“That’s… a very sad story,” he said eventually. It honestly was. Of course, she took the best out of it; he was certain she could play far better than her sister. And still, her father’s ignorance, his obvious preference of one daughter over her sister, made no sense to him. Being an only child, he had never needed to compete with another sibling on his parents’ attention. But still, as far as he saw it, parents should love all their children equally, shouldn’t they?
“I can do very well without your pity, thank you very much,” she said, once again cold and distant.
“Look, you can let go of that defensive attitude. I’m on your side, in case you couldn’t figure that out yourself by now,” he said, now somewhat annoyed. She said nothing, but he could see that she was somewhat hurt by his outburst. He sighed and sat beside her. He was sure it would send her rushing to the other side of the room, yet she didn’t flinch. “Look. I wouldn’t have walked in here unless I thought you were amazingly talented. I didn’t do it on purpose, I didn’t even know it was you! You have a serious gift, Miss Elphaba.” He figured he should probably stick to formalities, just as she did. “Too bad you don’t seem willing to do something about it.”
She shook her head. “There’s nothing practical about music.”
“Perhaps, but it’s good for the soul.”
“If you’re assuming you have one.”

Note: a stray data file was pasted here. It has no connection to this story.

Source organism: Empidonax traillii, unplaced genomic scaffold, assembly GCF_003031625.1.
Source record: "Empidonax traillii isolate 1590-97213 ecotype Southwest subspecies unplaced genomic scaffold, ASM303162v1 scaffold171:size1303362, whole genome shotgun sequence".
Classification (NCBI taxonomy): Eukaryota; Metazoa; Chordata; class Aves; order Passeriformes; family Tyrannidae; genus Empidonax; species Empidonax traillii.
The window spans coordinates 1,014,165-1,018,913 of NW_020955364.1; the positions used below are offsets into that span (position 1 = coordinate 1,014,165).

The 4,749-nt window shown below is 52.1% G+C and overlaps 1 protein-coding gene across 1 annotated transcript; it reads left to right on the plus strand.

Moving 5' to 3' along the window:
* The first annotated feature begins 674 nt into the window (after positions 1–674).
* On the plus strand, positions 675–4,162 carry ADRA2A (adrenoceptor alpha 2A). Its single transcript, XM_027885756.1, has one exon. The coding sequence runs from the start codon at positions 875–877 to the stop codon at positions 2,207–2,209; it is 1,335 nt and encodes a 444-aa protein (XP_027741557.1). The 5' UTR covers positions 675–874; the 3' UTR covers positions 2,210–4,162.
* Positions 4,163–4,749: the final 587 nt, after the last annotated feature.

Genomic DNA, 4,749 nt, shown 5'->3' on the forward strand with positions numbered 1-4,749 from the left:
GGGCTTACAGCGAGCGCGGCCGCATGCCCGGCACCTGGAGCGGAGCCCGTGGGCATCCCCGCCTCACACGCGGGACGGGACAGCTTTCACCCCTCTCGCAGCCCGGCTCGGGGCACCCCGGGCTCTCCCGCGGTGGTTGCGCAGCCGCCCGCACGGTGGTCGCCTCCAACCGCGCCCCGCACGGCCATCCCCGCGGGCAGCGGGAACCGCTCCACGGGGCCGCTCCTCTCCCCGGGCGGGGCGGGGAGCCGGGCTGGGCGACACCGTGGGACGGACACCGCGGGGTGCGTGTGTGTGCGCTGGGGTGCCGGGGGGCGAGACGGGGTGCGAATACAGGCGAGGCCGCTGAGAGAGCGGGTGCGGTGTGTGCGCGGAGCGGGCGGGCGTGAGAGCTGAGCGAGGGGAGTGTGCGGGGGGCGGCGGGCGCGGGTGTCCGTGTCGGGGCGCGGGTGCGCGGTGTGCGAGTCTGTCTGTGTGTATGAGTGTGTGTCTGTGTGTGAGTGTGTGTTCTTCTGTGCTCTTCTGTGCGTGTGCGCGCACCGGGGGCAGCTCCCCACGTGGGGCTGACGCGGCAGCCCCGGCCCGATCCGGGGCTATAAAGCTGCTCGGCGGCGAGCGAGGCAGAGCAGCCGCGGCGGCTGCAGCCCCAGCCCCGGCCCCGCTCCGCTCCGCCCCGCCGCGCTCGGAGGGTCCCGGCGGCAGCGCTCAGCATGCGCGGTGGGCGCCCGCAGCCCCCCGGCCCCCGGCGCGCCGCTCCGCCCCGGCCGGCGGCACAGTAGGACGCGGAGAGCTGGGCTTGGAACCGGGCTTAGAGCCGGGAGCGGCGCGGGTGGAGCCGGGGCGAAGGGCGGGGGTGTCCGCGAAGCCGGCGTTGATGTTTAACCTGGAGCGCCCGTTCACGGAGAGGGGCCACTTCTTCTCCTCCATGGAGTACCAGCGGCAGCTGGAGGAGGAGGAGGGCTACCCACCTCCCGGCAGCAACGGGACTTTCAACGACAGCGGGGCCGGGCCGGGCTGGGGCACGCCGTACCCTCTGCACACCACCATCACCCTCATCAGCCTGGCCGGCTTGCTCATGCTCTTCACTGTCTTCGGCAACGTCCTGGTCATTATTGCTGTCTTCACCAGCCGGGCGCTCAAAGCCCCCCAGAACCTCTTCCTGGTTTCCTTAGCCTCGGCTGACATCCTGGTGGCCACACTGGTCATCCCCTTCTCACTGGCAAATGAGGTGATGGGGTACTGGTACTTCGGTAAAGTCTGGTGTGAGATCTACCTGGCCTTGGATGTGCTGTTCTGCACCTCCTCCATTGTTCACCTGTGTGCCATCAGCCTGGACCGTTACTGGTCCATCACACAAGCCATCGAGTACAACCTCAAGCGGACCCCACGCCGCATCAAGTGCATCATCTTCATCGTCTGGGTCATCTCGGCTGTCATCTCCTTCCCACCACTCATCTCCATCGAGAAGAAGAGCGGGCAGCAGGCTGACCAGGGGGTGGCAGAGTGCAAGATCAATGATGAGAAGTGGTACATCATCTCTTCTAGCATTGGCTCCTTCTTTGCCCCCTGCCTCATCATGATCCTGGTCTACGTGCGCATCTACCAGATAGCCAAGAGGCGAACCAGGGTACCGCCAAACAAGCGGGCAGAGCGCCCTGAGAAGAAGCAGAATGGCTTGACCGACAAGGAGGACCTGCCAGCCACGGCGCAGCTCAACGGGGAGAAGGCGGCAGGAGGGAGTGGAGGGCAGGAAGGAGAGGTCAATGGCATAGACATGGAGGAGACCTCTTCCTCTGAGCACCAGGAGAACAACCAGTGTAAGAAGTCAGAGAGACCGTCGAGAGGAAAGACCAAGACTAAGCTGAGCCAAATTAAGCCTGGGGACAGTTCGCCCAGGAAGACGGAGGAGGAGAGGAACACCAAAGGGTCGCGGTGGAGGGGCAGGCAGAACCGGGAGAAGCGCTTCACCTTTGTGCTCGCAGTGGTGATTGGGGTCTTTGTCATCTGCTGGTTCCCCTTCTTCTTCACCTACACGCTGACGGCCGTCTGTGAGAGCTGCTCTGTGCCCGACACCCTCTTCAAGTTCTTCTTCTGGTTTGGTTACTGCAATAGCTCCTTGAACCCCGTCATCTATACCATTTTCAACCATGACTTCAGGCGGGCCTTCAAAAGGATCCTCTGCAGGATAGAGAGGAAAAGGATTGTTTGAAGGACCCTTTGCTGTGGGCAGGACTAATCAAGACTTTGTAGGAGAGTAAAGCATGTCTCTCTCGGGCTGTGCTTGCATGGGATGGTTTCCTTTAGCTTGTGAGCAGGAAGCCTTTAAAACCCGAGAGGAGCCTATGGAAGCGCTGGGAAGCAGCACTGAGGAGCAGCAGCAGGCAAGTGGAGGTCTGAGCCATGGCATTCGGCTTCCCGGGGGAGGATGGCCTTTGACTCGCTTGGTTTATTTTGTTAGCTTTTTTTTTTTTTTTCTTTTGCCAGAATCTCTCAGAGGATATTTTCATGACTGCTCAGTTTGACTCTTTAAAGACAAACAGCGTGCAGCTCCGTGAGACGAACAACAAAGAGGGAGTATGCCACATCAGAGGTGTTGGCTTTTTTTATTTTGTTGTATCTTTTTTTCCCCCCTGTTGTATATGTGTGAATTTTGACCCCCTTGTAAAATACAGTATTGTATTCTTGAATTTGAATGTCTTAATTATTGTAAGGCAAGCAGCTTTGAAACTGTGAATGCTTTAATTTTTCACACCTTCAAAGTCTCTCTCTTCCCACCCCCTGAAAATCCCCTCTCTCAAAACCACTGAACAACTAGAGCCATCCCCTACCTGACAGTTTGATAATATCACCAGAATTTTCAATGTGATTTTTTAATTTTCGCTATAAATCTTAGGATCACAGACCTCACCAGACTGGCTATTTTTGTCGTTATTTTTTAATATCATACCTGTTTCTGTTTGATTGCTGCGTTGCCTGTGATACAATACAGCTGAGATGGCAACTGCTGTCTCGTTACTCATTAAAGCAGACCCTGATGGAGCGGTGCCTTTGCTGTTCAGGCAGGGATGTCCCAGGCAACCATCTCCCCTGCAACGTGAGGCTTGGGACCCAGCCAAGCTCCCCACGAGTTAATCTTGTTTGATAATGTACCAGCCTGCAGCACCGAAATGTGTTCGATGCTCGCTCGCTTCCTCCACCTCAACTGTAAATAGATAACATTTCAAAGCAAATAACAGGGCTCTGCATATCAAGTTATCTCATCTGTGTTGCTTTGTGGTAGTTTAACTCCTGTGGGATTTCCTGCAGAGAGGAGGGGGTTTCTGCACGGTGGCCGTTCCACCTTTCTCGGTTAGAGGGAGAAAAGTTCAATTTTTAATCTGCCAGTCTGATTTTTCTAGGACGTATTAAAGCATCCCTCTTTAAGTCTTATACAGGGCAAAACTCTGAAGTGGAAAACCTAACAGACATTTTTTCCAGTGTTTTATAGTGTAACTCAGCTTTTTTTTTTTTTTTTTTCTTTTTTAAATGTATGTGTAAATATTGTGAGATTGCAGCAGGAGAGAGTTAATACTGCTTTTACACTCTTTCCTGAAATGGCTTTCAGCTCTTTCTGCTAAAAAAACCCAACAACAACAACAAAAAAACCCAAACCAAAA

He looked at her strangely. “Don’t we all?” Her smile was enigmatic. She said nothing. Before she could resist or pull back, he took her hand in his. “A person with no soul could never have played the way I just heard you play,” he said softly, looking straight at her. “So you can convince yourself otherwise, but you couldn’t fool me.” He wanted his words to have some sort of an affect on her, so with this, he stood up, ready to leave.
A smile curled on his lips, but he pushed it off, determined not to let her see that. They were back on the right track. He turned to look at her again. “Yes, Miss Elphaba?”
She frowned, as if realizing he was teasing her. Then she flashed a small, almost invisible smile at him. “I’m sorry I snapped at you.”
“I’m sorry I walked in here without making my presence known.”
She nodded seriously. “Fair enough.”
He smiled. She returned his smile, carefully. She seemed to be feeling a bit more comfortable now. He walked over to the piano again. “So, have you ever attempted to play that tune with someone else?”
As he expected, she shook her head. “No. Although it did sound wonderful when Nessa finally picked up on it, and performed it with her teacher.”